PIA15137: Rocks from Vesta -- Part 2: Howardites
 Target Name:  Vesta
 Is a satellite of:  Sol (our sun)
 Mission:  Dawn
 Spacecraft:  Dawn
 Product Size:  1800 x 1333 pixels (w x h)
 Full-Res TIFF:  PIA15137.tif (7.209 MB)
 Full-Res JPEG:  PIA15137.jpg (343.9 kB)

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The HED (howardite, eucrite and diogenite) meteorites are a large group of meteorites believed to originate from Vesta, a hypothesis that is consistent with current Dawn observations. Howardites are regolith breccia rocks, meaning that they formed through the grinding and fusion of rock and dust that occurs during meteor impacts on the surface of Vesta. Howardites are comprised of fragments of eucrite and diogenite of varying grain sizes, which can be seen in this picture of the Bununu howardite. This sample weighs 217 grams and was recovered in 1942 in Africa. Along with fragments of eucrite and diogenite, some howardites also contain solar wind implanted noble gasses, which confirms that they once resided on the surface of their parent body. This makes howardites a good laboratory analog for spectral and chemical measurements that will be made of the Vestan surface by Dawn.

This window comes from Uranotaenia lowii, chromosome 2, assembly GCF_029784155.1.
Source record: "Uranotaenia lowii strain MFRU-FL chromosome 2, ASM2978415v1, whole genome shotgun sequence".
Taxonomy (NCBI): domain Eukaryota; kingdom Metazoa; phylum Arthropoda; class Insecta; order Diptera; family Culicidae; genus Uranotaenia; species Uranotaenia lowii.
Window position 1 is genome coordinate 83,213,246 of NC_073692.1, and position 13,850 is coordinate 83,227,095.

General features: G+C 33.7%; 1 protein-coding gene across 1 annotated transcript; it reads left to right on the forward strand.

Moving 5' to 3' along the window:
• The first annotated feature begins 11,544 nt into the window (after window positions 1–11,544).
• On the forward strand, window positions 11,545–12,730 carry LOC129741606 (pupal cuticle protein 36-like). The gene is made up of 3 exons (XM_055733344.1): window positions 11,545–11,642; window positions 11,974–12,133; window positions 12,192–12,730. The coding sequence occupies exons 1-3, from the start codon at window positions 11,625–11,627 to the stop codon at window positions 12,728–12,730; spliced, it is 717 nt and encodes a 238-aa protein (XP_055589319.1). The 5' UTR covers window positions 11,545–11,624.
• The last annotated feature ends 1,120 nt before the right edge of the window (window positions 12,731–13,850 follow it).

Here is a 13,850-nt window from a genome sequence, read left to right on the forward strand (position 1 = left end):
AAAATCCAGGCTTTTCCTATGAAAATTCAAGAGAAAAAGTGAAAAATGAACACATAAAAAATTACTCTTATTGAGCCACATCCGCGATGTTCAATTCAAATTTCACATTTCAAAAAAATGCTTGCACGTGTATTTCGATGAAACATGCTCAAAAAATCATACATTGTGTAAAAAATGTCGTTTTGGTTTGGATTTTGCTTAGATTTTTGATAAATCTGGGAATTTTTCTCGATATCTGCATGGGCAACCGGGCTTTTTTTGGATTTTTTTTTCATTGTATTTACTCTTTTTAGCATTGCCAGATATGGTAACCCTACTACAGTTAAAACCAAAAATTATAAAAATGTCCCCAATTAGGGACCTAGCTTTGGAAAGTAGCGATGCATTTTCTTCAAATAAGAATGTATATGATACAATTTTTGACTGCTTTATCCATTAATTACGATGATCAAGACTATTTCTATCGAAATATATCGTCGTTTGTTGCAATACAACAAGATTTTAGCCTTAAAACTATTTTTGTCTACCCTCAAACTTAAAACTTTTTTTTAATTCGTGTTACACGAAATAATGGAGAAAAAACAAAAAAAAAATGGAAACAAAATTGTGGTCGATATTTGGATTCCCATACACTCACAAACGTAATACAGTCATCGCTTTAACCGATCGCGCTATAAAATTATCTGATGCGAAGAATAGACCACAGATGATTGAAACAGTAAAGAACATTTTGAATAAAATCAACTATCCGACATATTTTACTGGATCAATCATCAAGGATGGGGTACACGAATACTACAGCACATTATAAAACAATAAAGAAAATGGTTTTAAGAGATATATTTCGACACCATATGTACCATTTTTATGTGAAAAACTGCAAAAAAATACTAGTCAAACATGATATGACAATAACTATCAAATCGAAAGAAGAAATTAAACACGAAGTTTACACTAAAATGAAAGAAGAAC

The Dawn mission to Vesta and Ceres is managed by NASA's Jet Propulsion Laboratory, a division of the California Institute of Technology in Pasadena, for NASA's Science Mission Directorate, Washington D.C. UCLA is responsible for overall Dawn mission science. Dawn's VIR was provided by ASI, the Italian Space Agency and is managed by INAF, Italy's National Institute for Astrophysics, in collaboration with Selex Galileo, where it was built.

More information about Dawn is online at http://www.nasa.gov/dawn and http://dawn.jpl.nasa.gov.

Image Credit:
NASA/JPL-Caltech/Hap McSween (University of Tennessee), and Andrew Beck and Tim McCoy (Smithsonian Institution)

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